Art Deco buildings in New York City stand out against the curtains of glass and pillars of steel that have dominated the skyline in recent years. The Fred French Building stands 38 stories tall in Midtown.
The architectural firm of H. Douglas Ives designed the first Art Deco skyscraper for the real estate developer Fred French. French, who also developed Tudor City and Knickerbocker Village, originally intended his name-sake building to be housing for “junior Wall Street executives”. (more…)
Court Street and Montague Street in Downtown Brooklyn. Image via Google Street View
Any New Yorker who has braved a winter here has experienced those quintessential gusts of wind that spiral down our broad avenues and streets. A few years ago, The Daily Intelligencer ran a poll asking New Yorkers for the windiest spot in the city, the response varied from Claremont Avenue and 116th Street near Columbia, to the block by Chelsea Market, to the area around Tudor City.
However, in January of this year, The New York Times set out with a team of ”self-proclaimed weather enthusiasts” to collect wind data from what they thought was the windiest intersection in all the boroughs: Court Street and Montague Street in Downtown Brooklyn.
Located along Dekalb Avenue, an area that once had a theater presence comparable to Times Square, the Beaux-Arts Albee Theater opened in 1925. It was established by Edward Albee and Benjamin Franklin Keith, who both sought to promote a more highbrow form of vaudeville. Along with the Metropolitan and Paramount Theaters, The Albee was a part of the Subway Circuit–a group of theaters easily accessible by subway, which played shows passing out from Broadway. In the first years after its opening, the Albee exclusively played vaudeville, but the program was eventually dropped around 1935, when the Depression forced it to discontinue the tradition. (more…)
Scandinavian folklore holds that trolls once lurked under bridges, demanding payment from all who crossed and attacking those who refused. In New York, we have the Port Authority to collect our tolls, and New Yorkers stay away from bridge underpasses for altogether different reasons. There are almost 700 miles of elevated road and rail lines snaking through the city, and in many cases the space underneath them is dark, litter-strewn, or just plain scary.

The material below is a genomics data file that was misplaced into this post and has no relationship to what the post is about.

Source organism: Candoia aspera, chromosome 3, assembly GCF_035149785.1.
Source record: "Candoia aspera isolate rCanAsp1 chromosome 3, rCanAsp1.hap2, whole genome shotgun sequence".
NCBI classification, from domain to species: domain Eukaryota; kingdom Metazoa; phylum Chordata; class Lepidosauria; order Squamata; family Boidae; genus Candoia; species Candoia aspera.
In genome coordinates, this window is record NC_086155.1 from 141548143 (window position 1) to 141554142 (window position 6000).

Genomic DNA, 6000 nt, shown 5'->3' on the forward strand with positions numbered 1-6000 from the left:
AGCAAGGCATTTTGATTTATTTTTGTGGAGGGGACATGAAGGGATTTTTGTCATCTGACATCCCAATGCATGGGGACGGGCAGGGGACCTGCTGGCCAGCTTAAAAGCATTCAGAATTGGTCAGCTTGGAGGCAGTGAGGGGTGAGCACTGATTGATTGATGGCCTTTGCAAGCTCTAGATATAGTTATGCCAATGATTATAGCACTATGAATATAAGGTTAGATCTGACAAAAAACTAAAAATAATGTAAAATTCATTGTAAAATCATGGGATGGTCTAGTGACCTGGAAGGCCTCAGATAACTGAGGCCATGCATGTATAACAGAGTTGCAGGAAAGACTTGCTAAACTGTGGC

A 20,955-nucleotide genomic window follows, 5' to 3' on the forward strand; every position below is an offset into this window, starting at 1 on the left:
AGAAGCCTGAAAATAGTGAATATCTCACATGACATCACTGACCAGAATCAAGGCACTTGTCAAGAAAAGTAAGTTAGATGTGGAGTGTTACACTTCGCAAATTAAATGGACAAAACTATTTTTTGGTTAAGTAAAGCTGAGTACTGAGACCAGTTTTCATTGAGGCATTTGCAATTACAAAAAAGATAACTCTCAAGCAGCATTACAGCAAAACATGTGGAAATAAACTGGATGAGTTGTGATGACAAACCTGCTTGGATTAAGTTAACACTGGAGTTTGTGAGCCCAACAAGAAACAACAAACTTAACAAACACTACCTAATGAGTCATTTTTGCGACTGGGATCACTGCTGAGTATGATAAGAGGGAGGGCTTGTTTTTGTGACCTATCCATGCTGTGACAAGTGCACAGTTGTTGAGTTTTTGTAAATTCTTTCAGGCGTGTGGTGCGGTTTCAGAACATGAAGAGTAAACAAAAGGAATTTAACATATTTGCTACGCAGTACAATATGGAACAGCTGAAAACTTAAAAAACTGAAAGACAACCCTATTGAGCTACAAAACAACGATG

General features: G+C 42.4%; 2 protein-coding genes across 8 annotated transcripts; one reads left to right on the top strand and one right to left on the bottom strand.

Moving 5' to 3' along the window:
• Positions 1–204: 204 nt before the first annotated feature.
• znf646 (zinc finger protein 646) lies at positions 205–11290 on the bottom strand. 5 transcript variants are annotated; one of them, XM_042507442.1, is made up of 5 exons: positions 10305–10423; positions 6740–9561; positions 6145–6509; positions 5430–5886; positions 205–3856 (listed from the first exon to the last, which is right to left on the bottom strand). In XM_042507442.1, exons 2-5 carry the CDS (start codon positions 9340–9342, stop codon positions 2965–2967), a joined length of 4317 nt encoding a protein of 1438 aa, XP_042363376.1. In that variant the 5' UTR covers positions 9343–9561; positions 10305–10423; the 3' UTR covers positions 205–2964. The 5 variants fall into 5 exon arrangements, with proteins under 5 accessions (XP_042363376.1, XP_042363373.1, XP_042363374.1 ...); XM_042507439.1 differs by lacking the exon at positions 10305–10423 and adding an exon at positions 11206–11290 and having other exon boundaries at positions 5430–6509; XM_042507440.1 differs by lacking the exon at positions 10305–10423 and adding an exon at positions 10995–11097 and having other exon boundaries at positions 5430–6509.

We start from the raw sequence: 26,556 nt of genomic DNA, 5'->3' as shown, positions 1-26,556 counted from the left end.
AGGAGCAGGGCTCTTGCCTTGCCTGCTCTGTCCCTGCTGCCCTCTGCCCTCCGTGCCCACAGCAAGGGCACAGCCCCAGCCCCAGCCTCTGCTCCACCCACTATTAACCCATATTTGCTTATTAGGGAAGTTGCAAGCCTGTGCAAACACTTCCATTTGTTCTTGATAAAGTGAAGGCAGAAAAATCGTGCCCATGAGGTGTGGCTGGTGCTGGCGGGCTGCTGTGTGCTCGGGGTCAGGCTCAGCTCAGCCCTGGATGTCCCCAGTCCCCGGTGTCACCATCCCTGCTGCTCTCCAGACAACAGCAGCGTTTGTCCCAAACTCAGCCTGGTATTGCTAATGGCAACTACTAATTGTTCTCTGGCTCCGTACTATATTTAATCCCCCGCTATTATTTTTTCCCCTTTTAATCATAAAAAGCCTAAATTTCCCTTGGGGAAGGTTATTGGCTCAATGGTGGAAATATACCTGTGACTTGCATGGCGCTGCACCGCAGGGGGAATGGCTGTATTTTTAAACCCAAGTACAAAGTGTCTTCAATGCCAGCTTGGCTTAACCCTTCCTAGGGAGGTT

So in the last few months, the nonprofit Design Trust for Public Space has been soliciting ideas from residents across the city for ways to reprogram the forgotten space. The project, called Under the Elevated, will culminate in a publication outlining design and policy recommendations for enlivening some of the city’s trickiest real estate. (more…)
The very creative Pez dispenser entrance above the doorway at 8 Charles Lane
In the 1800s, the Charles Lane Mews was given the name Pig Alley due to the large number of pigs in and around the slaughterhouses close to West Street near what was then the Newgate Prison. After the prison closed in 1829, some of the warehouses and stables in the area were converted into residences. The freight depot of Beadleston & Woerz’s brewery was one such building. It was made into duplex apartments in 1977 and it is where we first found this unusual sight a few years ago–a collection of Pez dispensers lining the top of the front door of one of the townhouses. (more…)
I hope one day to solely be a writer but to help pay the bills I am an online marketing consultant, typically for start ups. I’m interested in helping any organization (restaurant, museum, non profit) get there message out to a wider audience. I am also a passionate cycling activist and food blogger.
What’s your favorite Untapped spot in your city?
I love to spy the Sackler Wing on my bike rides through Central Park. Situated on the far west side of The Metropolitan Museum of Art, it always sneaks up on me, and then there it is, a modern building framed entirely in glass. At that point I’ll know I’ve made it to 82nd Street. The Sackler Wing, designed by architects Kevin Roche, John Dinkeloo, and Associates, and completed in 1978, houses a reflecting pool and sloping glass wall to surround the Temple of Dendur, a gift from the Egyptian government. The reflecting pool and glass wall are meant to evoke the original location of the temple on the Nile.